So, most of us here on the Vanderbilt Commons are about three-and-a-half weeks into this strange experience that is referred to as the “Freshman Year of College.” (Cue dramatic music.) Seriously though, college can be a confusing and stressful time for us first-years, and a large component of this new experience is our roommate(s). Thus on the behest of the fine folks at My Commons Life, I bring you a quick survival good to help you navigate dealing with whomever you happen to be sharing a room.
1. Like, Actually Talk to Your Roommate
Alright, alright, I know what you are thinking, you already do that, and actually have had several movie-worthy dialogues with your roommate, but it bears emphasizing that talking on a consistent basis with your roommate about whatever, even the trivial, is the best way to get comfortable with each other and develop a better appreciation for each other’s viewpoints. You will truly be surprised (hopefully pleasantly) about what is not immediately obvious about your roommate if you do make habit of regular conversation. Crazy experiences, outside-the-box viewpoints, odd skills, who knows what you might learn? Besides, what is a more convenient way to relax than a nice little chat, roomie to roomie?
2. Communicate, communicate, COMMUNICATE!
This is a close relative to the point made above. In organizing the part of your life that revolves around your own room, a seriously key tool is communicating with your roommate about several basic points. Stuff in the nature of likes and dislikes, schedules, and who gets to put what where, should be the sort of roommate knowledge on which you have a pretty good grasp. The flipside of this is to make sure you assert yourself to a reasonable degree, and that the other guy knows full well how you roll. After all, be nice to your roommate, but make sure to be nice to yourself as well.
3. Ask Before You…
Use his lotion, borrow her charger, or wear that suave, cool tie, bracelet, or whatever on a big night out. If fact, just ask. You may or may not have had this experience, but nobody appreciates a borrower who does not use those magic words, “May I please…” Building up trust is a big thing when living with somebody who is still a relative stranger, and the best way to do this is to be completely above the table when it comes to using your roommate’s belongings. Even if it is some insignificant, like a cruddy little No. 2 pencil, integrity is key, and nothing is worse than the feeling that you can’t trust your roommate you bought with your hard-earned money, (or, more likely, the hard-earned money of your parents,) or that your roommate does not trust you.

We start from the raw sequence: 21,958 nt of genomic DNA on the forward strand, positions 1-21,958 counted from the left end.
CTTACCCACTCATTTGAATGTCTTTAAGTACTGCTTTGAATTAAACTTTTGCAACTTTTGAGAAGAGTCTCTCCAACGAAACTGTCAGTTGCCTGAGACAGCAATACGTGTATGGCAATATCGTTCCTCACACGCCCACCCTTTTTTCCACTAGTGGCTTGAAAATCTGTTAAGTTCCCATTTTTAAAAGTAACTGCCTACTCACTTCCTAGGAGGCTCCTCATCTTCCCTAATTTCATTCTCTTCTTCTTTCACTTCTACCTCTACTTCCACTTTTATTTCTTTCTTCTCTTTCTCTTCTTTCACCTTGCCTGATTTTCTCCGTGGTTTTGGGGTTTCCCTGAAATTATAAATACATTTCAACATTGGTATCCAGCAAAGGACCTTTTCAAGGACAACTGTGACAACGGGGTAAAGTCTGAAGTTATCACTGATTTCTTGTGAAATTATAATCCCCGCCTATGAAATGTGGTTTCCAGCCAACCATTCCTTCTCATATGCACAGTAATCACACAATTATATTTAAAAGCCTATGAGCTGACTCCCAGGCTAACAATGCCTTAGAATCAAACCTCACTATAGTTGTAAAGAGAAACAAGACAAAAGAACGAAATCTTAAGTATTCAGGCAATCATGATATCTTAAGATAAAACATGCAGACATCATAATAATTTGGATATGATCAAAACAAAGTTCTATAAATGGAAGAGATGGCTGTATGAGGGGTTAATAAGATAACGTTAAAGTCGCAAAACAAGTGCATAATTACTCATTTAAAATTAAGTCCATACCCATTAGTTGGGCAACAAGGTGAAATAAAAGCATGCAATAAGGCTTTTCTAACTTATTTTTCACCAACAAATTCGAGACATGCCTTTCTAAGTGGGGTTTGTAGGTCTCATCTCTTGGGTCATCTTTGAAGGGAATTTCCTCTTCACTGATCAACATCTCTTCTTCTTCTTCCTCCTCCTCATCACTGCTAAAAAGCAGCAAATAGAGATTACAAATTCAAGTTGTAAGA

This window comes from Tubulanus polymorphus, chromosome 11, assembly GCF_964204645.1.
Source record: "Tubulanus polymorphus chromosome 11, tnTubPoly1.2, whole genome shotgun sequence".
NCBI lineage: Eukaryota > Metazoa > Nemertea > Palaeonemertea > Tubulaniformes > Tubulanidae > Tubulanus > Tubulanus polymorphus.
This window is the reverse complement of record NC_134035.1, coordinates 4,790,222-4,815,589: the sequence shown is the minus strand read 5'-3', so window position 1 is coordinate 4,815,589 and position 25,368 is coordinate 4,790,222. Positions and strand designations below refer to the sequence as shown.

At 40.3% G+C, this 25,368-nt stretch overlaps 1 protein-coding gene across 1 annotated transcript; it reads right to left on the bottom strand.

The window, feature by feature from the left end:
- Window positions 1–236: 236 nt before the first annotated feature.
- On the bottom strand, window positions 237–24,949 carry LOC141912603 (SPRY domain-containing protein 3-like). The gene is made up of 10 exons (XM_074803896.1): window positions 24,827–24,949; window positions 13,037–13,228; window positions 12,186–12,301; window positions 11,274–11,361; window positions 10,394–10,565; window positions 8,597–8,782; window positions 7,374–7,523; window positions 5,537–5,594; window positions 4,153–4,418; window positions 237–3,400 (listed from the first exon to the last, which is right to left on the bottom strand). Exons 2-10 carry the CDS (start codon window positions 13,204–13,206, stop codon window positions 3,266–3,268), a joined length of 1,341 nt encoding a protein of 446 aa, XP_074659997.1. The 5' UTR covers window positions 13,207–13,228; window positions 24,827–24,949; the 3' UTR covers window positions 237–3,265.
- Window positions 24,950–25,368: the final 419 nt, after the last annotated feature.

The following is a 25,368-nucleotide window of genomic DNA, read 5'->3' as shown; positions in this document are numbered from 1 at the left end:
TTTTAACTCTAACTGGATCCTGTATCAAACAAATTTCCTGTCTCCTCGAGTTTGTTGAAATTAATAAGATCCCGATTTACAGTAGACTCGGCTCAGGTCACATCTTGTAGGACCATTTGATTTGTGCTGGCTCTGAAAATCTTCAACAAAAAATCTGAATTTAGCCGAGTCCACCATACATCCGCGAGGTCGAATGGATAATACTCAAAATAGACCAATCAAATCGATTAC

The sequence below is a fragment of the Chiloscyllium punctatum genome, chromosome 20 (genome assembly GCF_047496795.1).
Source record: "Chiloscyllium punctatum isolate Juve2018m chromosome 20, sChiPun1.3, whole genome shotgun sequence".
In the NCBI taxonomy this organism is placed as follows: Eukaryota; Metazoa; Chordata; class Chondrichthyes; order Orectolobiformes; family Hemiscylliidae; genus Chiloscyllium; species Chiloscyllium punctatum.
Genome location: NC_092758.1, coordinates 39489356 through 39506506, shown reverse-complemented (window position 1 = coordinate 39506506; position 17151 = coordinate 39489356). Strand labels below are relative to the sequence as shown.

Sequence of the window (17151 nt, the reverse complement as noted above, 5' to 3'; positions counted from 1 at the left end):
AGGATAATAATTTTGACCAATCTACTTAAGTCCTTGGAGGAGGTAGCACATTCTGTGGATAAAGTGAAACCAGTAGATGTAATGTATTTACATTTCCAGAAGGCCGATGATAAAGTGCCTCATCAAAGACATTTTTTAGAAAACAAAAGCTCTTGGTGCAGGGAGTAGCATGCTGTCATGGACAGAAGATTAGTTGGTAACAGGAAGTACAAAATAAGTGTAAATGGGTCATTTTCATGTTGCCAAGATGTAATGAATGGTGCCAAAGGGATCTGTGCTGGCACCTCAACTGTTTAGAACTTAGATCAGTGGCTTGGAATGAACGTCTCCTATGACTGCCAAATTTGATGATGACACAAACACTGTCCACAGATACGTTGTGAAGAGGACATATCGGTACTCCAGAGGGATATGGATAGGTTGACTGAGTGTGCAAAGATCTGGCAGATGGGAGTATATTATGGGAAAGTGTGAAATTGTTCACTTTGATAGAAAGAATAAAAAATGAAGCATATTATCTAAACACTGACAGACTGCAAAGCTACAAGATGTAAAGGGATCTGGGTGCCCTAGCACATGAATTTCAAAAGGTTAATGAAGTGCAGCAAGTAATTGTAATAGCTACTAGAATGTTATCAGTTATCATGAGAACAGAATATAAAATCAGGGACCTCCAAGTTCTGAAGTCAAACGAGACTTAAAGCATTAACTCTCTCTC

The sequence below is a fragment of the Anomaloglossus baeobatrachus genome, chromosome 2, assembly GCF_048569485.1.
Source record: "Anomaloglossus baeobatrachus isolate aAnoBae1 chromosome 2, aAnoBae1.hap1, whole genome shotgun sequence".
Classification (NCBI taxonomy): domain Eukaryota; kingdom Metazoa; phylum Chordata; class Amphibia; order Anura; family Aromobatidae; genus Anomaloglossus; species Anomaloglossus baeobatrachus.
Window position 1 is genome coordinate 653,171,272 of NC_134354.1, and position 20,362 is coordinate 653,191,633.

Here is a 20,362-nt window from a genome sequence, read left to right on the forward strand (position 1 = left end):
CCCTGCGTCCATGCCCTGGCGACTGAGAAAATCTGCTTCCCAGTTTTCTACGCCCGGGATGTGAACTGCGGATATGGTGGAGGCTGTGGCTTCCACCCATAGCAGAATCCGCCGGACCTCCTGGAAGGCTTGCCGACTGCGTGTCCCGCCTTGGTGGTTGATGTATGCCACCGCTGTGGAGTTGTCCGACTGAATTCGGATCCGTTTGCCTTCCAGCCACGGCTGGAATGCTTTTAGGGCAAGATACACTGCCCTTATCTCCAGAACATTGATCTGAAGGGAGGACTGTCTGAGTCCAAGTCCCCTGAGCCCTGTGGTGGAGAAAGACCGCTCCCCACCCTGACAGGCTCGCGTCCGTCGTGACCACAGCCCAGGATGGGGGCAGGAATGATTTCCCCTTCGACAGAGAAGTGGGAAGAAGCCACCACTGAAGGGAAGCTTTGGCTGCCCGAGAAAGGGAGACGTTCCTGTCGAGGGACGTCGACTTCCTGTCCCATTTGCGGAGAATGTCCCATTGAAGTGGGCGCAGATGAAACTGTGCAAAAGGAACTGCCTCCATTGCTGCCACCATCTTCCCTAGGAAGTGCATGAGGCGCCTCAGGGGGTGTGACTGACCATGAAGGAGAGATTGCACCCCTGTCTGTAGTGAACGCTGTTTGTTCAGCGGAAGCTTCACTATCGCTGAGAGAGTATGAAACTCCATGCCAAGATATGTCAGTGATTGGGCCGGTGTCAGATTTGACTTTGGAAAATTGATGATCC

4. Do Your Part to Not Put the Welcome Mat out for the Cockroaches
Nobody, at least we hope nobody, likes pests, especially those that are of the animal type, although I am sure we all know human pests to which we wish we could take a jumbo-sized flyswatter. They are not the issue in this piece of advice though. Cleanliness is one of the most effective lines of defense against pests, and one of the most effective ways of going after them. This being said, I would highly suggest making an effort to destroy any dirtiness that exists within your section of the room. Now, keeping your own area is, or should be, simple enough, and this not the place to go into proper sweeping technique. Call your mom for that.
On the issue of shared area and your roommate’s territory, it is necessary to say some words. Mainly, you do have a right to a roommate who makes a reasonable effort to not have their area look like a pigsty. What goes on in his section could have an effect on your section as well, especially when it comes to unwanted critters going about the room. Talk to the person, be nice, but be firm on this point. If your roommate explodes on this issue, or just refuses to keep his part of the room under control, take it up with your RA. When it comes to shared space, try to get your roomie to do his part, but it is better to take the initiative and actually just go and take out the trash than have a long, tiresome, and pointless debate with your roommate about the whole responsibility thing. For further helpful tips on this subject, seriously, call your folks.
5. Be Randomly Nice to Your Roommate
This fifth point is exactly what it sounds like! Think of this as a way of making up for all the times you were a lousy roommate. Yes, no matter how awesome you really may be, I am sure you have already had your moments of less-than-stellar roommateness. When it comes to this, anything goes, as long as whatever you are doing actually fits the definition of nice. For example, get the roomie a candy bar or a bottle of juice during your Munchie Mart run, or give him a thoughtful complement, rather than something horribly generic and boring like, “you are so cool.” (Way overused.) These little things really can make the difference in the relationship with your roommate, and could seal the deal on an awesome friendship that will never die. (Dramatic, I know.)
And that’s it for the definitive list of ways to be the roommate that everybody wishes they had! Questions? Comments? Complains? Threats? Put ‘em below! Also, thanks to our own Rishi Mallipeddi, and Gabriel Zharov of North’s Floor 3 for illustrating how to be (or not be) an awesome roommate!